Photo by Nick Turchiaro/ISIphotos.com
By JOSE M. ROMERO
CASA GRANDE, Ariz. — O'Brian White was asked point-blank if the team that made him the fourth overall SuperDraft pick in 2009, Toronto FC, misused him.
A downward glance and shrug of the shoulders said a lot, even if the new Seattle Sounders striker's words didn't.
"It's more than one situation in Toronto," White said after a recent Sounders practice. "I just think it was probably time for a change for both of us. It wasn't like we ended on any bad terms. I thank TFC for everything they did for me."
It just didn't work out for both parties. White scored four goals over his two seasons, and TFC left him unprotected in the expansion draft last November. The Vancouver Whitecaps selected White and hours later traded him to Seattle.
It's early in the preseason, but White is making Seattle general manager Adrian Hanauer's decision-making look good with his play in practices.
White has a fast and powerful shot and is not only a big forward (6-foot-1 and a muscular frame), but he can fly. There's a reason, or three or four, why Toronto was originally high on the former Hermann Trophy winner out of UConn.
White can give the Sounders a new dimension at striker. Seattle has target forwards in Blaise N'kufo and the injured Nate Jaqua, but they aren't known for speed. They have quickness, tenacity and big-play capability in Fredy Montero and Mike Fucito, if he plays up top. But those players have a harder time shedding physical center backs. And now there is White, who combines size and speed on the attack.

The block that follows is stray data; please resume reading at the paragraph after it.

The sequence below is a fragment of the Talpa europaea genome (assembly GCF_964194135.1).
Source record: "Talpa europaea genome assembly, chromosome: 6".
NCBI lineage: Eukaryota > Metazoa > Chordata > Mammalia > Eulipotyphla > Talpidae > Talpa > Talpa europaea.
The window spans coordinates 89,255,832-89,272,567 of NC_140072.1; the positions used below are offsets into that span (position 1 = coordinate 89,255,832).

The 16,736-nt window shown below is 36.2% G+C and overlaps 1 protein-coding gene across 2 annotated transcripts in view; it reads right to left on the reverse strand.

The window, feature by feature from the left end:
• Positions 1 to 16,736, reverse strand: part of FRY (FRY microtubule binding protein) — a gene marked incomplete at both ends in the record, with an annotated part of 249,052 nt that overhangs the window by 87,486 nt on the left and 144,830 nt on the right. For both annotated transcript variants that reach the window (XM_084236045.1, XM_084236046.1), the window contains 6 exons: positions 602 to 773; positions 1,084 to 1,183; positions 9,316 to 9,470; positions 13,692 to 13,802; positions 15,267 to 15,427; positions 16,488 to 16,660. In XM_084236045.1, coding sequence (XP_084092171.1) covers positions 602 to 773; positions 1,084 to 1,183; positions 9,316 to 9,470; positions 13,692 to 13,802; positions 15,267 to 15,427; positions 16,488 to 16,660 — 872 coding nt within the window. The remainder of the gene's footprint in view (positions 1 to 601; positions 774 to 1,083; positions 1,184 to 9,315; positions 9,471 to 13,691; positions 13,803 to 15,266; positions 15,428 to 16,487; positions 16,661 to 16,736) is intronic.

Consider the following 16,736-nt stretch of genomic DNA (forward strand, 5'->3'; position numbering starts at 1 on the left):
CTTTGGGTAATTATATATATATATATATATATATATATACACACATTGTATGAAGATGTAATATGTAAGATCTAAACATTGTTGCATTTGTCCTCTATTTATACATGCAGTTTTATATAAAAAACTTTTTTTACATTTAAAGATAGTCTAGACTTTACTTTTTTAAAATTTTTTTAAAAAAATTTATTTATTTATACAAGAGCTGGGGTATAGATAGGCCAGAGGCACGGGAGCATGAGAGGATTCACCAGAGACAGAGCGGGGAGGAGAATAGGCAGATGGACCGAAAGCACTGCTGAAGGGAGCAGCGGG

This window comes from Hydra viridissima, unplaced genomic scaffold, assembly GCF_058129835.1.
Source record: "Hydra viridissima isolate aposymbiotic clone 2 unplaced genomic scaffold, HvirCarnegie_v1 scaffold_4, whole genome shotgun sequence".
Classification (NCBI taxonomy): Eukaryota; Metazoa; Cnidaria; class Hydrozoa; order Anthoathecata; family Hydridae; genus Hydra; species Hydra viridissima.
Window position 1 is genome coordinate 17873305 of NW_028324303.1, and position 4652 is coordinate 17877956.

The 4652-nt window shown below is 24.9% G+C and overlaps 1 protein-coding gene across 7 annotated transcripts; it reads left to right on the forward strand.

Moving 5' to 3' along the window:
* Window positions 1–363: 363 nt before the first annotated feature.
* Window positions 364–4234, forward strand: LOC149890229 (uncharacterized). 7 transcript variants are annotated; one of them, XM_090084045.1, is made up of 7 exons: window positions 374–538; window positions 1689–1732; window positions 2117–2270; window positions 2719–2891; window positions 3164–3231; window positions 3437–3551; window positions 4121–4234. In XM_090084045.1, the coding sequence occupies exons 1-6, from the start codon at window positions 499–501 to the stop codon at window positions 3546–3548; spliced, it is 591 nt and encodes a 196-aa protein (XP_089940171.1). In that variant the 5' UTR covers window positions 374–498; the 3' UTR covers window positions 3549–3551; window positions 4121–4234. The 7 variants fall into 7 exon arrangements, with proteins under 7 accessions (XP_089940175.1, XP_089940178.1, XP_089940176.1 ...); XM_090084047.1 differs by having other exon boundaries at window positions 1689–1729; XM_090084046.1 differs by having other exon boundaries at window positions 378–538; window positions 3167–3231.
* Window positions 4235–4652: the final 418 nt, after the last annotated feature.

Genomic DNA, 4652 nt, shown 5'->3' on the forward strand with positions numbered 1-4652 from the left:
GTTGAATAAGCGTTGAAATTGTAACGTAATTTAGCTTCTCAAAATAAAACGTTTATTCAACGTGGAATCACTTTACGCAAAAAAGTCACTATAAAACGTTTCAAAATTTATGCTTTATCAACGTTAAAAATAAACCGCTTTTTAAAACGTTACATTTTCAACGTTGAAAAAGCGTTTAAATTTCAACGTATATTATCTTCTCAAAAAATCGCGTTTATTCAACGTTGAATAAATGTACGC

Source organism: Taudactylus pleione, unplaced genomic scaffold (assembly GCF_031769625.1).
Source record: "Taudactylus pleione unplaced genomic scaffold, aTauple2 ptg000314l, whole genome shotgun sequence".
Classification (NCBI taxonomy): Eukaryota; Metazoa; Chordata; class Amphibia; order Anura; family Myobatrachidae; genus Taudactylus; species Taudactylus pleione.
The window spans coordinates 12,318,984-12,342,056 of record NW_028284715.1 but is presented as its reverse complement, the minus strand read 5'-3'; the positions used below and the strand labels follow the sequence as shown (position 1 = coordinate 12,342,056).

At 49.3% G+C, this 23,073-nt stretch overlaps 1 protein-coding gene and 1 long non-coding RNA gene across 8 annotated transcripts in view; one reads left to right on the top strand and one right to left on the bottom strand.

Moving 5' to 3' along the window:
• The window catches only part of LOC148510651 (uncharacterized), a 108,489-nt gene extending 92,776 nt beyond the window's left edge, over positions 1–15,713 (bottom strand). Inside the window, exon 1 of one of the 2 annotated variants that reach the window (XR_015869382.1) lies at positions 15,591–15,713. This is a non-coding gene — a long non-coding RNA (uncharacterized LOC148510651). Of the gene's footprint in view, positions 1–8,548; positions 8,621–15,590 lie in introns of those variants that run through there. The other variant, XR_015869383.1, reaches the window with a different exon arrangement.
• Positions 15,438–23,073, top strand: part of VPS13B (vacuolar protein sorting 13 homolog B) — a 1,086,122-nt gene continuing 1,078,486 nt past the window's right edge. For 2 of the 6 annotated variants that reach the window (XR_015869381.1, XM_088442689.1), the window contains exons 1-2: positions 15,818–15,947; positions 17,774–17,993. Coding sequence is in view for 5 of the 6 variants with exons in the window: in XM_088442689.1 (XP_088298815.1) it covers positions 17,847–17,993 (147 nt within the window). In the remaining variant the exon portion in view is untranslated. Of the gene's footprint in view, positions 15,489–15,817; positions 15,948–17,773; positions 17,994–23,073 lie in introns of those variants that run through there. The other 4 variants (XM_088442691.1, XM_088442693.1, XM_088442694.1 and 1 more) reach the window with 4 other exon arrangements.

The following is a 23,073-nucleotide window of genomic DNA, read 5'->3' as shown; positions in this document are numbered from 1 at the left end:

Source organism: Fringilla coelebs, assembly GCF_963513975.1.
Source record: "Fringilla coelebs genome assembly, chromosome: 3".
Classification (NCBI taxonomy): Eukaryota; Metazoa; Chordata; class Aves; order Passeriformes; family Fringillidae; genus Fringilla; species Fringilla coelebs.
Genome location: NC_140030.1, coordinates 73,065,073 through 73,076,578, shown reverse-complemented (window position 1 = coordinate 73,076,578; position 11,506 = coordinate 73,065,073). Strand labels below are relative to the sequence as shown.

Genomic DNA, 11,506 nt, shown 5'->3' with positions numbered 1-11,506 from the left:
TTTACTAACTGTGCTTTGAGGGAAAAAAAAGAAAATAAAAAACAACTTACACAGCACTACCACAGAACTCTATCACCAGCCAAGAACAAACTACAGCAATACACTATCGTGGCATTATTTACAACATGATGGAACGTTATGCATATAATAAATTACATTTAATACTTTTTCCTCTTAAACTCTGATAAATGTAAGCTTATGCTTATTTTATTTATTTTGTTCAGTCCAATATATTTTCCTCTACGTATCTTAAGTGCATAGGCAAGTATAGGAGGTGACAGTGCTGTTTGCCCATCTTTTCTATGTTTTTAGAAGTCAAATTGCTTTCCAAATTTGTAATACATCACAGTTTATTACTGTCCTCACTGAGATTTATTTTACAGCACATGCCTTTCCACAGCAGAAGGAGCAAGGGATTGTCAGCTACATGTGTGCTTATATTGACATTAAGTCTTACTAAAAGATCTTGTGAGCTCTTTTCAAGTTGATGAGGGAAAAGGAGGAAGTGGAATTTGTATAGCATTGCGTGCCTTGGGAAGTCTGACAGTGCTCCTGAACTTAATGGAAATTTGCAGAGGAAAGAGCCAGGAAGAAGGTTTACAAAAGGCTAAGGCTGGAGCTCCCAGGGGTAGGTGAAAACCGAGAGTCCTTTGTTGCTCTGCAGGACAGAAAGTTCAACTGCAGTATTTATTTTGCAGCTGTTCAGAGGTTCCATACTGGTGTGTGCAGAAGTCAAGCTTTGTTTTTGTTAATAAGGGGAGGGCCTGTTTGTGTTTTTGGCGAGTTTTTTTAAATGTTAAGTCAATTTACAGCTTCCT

"We were really pleased," Sounders coach Sigi Schmid said of the trade for White. "We thought we got a really good value for our money."
Seattle got White from the Whitecaps in exchange for an undisclosed amount of allocation money.
It took a long time for White to rebuild his form from torn knee ligaments suffered in college that cut into his rookie MLS season. When he did, he was dealing with high turnover in Toronto — his hometown team — among players and especially head coaches.
"Very difficult. Always a lot of change," White said. "It was a bit of a struggle to get used to the kind of systems. They kept changing their rotation and… had different front players all the time."
White is a natural forward but said he's OK with playing in the midfield if asked to do so. Moving him might be hard for the Sounders coaches, as White has scored several goals already in practices and scrimmages and the team is only a few days into its time in Arizona.
"I'm relaxed right now in terms of this is where I am, so I just focus on that, and there's nothing else I'm focused on right now except training and just getting better," he said.